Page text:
This narrative by Sebeos clearly undermines Holland’s assertion that there are no historical records elaborating on the life, teachings and mission of the Prophet Muhammad (peace be upon him). In fact this particular narrative suggests that the Prophet Muhammad (peace be upon him) had taught his companions about Islam and the tenets of this faith were well established and understood by the time Sebeos was writing his chronicle. Holland, for some reason, failed to notice these important non-Muslim testimonies as to the established existence of Islam as a way of life in the mid seventh century. Some more evidence of the early mention of the Prophet Muhammad (peace be upon him) can be seen here.
Holland appears to have turned a blind eye to the rich Islamic historical tradition. There are no “black holes” and there is no missing information. There is plenty of material evidence available to substantiate the accuracy of the Islamic narrative on the early history of Islam. For instance, there are thousands of inscriptions on rocks in Saudi Arabia confirming the chronological accuracy of the Islamic historical records such as Hadith and Sira/Maghazi literature. One such inscription can be found here.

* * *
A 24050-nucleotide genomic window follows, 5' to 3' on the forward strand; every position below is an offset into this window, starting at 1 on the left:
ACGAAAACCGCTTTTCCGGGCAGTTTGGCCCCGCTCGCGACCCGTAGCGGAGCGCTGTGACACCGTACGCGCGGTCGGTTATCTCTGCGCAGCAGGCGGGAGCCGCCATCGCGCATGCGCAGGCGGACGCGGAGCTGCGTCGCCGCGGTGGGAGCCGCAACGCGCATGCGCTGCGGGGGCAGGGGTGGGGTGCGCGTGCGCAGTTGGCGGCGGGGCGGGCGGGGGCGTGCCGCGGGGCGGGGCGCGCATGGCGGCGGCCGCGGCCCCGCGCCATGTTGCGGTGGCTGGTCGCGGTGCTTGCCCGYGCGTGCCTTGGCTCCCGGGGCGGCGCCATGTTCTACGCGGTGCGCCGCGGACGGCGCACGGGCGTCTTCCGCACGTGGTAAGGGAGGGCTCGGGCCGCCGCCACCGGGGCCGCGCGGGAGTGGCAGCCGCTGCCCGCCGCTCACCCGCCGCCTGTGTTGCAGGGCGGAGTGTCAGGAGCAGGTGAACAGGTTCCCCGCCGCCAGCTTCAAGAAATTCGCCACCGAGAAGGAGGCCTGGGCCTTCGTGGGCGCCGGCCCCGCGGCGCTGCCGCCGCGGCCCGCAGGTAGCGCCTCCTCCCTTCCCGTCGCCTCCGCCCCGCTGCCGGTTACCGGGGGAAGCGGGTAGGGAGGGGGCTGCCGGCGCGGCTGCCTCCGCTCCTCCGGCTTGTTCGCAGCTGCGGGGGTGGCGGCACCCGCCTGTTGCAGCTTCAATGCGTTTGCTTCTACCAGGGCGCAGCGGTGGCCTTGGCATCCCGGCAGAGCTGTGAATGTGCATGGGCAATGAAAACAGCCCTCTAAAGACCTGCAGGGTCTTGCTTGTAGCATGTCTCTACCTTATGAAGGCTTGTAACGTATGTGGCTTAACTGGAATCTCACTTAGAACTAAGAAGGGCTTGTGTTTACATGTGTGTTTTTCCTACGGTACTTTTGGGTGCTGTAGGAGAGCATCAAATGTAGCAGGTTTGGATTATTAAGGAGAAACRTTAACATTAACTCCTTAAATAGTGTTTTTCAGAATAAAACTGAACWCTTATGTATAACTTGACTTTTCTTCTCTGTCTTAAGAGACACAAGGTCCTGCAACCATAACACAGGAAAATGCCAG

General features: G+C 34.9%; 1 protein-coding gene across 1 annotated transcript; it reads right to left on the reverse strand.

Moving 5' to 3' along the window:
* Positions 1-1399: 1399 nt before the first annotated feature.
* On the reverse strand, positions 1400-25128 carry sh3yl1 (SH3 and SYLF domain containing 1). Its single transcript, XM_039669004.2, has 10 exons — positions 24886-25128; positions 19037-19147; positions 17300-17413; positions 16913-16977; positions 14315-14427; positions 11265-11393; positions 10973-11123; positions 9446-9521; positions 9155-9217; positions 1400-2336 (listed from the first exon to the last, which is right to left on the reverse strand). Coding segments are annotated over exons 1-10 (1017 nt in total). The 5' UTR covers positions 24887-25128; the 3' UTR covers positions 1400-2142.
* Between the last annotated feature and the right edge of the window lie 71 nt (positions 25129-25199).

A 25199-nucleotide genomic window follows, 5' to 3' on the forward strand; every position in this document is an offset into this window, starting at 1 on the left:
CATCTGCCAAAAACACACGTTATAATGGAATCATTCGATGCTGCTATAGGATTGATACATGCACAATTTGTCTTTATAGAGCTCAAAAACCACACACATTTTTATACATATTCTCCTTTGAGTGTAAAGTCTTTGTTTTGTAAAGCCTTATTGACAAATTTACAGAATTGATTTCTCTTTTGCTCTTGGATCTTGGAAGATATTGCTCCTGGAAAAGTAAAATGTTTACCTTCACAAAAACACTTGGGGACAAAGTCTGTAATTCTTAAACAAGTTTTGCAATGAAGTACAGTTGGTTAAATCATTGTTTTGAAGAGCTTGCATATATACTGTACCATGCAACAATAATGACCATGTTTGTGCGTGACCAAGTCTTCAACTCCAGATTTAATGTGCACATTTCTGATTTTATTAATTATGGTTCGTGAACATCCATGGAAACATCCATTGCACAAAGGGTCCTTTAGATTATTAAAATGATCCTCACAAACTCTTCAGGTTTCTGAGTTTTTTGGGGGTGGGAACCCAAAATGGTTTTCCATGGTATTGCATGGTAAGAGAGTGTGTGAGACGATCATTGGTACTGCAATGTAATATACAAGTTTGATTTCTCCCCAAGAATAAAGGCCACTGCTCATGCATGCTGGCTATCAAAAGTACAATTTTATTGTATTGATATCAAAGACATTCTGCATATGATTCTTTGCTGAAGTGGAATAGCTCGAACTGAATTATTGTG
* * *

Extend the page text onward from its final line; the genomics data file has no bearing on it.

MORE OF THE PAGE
This inscription states ‘In the name of Allah, I, Zuhayr, wrote [this] at the time Umar died in the year four and twenty (i.e. 24 AH)’. This dated early text confirms the established existence of the Islamic Hijri calendar, the truth of the event of Hijrah (migration) of the Prophet Muhammad (peace be upon him), the existence of Umar bin Khattab (the second Caliph of Islam), and the accuracy of the Islamic chronology, as according the Islamic historical records, the second Caliph of Islam died in the year 24 AH (644 CE). Also, there is an undated early seventh century inscription, which documents the Islamic Shahadah proclamation. It can be found here.
There is also plenty of Papyri evidence available to confirm the chronological as well as the factual accuracy of the Islamic narrative. Some of this papyri evidence can be witnessed here.
Why would Holland ignore all of this visible evidence and turn a blind eye to it?
2. Unjustified rejection of the Islamic narrative.